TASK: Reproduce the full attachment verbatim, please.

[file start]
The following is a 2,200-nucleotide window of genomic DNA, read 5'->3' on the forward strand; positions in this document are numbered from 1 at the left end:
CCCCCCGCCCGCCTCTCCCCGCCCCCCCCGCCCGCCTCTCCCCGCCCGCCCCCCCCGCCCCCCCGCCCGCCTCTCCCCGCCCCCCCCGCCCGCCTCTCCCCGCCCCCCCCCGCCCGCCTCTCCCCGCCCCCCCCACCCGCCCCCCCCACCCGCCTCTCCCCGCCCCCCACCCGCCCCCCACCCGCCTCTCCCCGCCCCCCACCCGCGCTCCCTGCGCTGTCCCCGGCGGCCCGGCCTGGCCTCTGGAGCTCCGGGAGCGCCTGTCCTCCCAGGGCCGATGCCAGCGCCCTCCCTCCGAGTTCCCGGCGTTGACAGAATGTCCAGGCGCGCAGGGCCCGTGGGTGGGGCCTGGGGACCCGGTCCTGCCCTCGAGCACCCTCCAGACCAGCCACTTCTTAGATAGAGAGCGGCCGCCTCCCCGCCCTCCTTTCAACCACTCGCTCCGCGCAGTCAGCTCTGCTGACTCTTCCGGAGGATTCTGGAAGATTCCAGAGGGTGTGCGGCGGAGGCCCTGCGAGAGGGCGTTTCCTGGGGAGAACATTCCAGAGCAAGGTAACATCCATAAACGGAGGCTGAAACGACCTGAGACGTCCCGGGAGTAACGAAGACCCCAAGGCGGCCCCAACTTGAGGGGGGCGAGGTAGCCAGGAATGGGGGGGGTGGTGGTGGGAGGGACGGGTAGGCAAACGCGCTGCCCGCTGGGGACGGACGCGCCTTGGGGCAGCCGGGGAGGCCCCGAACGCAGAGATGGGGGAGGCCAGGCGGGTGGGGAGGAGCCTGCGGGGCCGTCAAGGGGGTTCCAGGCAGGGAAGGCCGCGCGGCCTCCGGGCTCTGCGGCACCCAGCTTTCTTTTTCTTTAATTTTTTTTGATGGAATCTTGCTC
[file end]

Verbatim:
The following is a 2,200-nucleotide window of genomic DNA, read 5'->3' on the forward strand; positions in this document are numbered from 1 at the left end:
CCCCCCGCCCGCCTCTCCCCGCCCCCCCCGCCCGCCTCTCCCCGCCCGCCCCCCCCGCCCCCCCGCCCGCCTCTCCCCGCCCCCCCCGCCCGCCTCTCCCCGCCCCCCCCCGCCCGCCTCTCCCCGCCCCCCCCACCCGCCCCCCCCACCCGCCTCTCCCCGCCCCCCACCCGCCCCCCACCCGCCTCTCCCCGCCCCCCACCCGCGCTCCCTGCGCTGTCCCCGGCGGCCCGGCCTGGCCTCTGGAGCTCCGGGAGCGCCTGTCCTCCCAGGGCCGATGCCAGCGCCCTCCCTCCGAGTTCCCGGCGTTGACAGAATGTCCAGGCGCGCAGGGCCCGTGGGTGGGGCCTGGGGACCCGGTCCTGCCCTCGAGCACCCTCCAGACCAGCCACTTCTTAGATAGAGAGCGGCCGCCTCCCCGCCCTCCTTTCAACCACTCGCTCCGCGCAGTCAGCTCTGCTGACTCTTCCGGAGGATTCTGGAAGATTCCAGAGGGTGTGCGGCGGAGGCCCTGCGAGAGGGCGTTTCCTGGGGAGAACATTCCAGAGCAAGGTAACATCCATAAACGGAGGCTGAAACGACCTGAGACGTCCCGGGAGTAACGAAGACCCCAAGGCGGCCCCAACTTGAGGGGGGCGAGGTAGCCAGGAATGGGGGGGGTGGTGGTGGGAGGGACGGGTAGGCAAACGCGCTGCCCGCTGGGGACGGACGCGCCTTGGGGCAGCCGGGGAGGCCCCGAACGCAGAGATGGGGGAGGCCAGGCGGGTGGGGAGGAGCCTGCGGGGCCGTCAAGGGGGTTCCAGGCAGGGAAGGCCGCGCGGCCTCCGGGCTCTGCGGCACCCAGCTTTCTTTTTCTTTAATTTTTTTTGATGGAATCTTGCTC